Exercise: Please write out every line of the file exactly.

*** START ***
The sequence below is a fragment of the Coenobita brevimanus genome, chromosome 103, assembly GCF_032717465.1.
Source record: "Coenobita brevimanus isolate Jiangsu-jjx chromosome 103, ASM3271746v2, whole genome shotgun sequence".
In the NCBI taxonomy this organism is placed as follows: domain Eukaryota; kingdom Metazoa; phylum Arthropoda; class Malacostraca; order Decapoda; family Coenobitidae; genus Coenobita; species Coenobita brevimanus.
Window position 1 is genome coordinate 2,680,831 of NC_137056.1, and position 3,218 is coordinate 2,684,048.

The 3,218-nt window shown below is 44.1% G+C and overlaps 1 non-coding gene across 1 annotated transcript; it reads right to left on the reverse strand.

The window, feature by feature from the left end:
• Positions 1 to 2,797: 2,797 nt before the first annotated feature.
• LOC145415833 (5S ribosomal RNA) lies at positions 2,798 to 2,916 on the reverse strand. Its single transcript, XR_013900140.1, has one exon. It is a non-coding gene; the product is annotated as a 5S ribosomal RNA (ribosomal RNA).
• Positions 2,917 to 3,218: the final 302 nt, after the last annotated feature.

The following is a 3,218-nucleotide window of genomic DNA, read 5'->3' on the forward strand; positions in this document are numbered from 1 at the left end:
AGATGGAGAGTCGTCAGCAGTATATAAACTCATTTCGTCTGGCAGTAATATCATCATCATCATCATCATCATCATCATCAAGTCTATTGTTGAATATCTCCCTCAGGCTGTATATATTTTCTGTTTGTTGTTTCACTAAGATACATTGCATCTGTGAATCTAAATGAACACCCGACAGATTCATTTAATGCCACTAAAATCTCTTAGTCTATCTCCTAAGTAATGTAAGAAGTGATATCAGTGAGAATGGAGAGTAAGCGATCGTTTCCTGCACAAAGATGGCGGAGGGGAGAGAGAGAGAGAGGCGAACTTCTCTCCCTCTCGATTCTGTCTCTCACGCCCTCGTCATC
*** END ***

The sequence below is a fragment of the Coenobita brevimanus genome, chromosome 103, assembly GCF_032717465.1.
Source record: "Coenobita brevimanus isolate Jiangsu-jjx chromosome 103, ASM3271746v2, whole genome shotgun sequence".
In the NCBI taxonomy this organism is placed as follows: domain Eukaryota; kingdom Metazoa; phylum Arthropoda; class Malacostraca; order Decapoda; family Coenobitidae; genus Coenobita; species Coenobita brevimanus.
Window position 1 is genome coordinate 2,680,831 of NC_137056.1, and position 3,218 is coordinate 2,684,048.

The 3,218-nt window shown below is 44.1% G+C and overlaps 1 non-coding gene across 1 annotated transcript; it reads right to left on the reverse strand.

The window, feature by feature from the left end:
• Positions 1 to 2,797: 2,797 nt before the first annotated feature.
• LOC145415833 (5S ribosomal RNA) lies at positions 2,798 to 2,916 on the reverse strand. Its single transcript, XR_013900140.1, has one exon. It is a non-coding gene; the product is annotated as a 5S ribosomal RNA (ribosomal RNA).
• Positions 2,917 to 3,218: the final 302 nt, after the last annotated feature.

The following is a 3,218-nucleotide window of genomic DNA, read 5'->3' on the forward strand; positions in this document are numbered from 1 at the left end:
AGATGGAGAGTCGTCAGCAGTATATAAACTCATTTCGTCTGGCAGTAATATCATCATCATCATCATCATCATCATCATCAAGTCTATTGTTGAATATCTCCCTCAGGCTGTATATATTTTCTGTTTGTTGTTTCACTAAGATACATTGCATCTGTGAATCTAAATGAACACCCGACAGATTCATTTAATGCCACTAAAATCTCTTAGTCTATCTCCTAAGTAATGTAAGAAGTGATATCAGTGAGAATGGAGAGTAAGCGATCGTTTCCTGCACAAAGATGGCGGAGGGGAGAGAGAGAGAGAGGCGAACTTCTCTCCCTCTCGATTCTGTCTCTCACGCCCTCGTCATC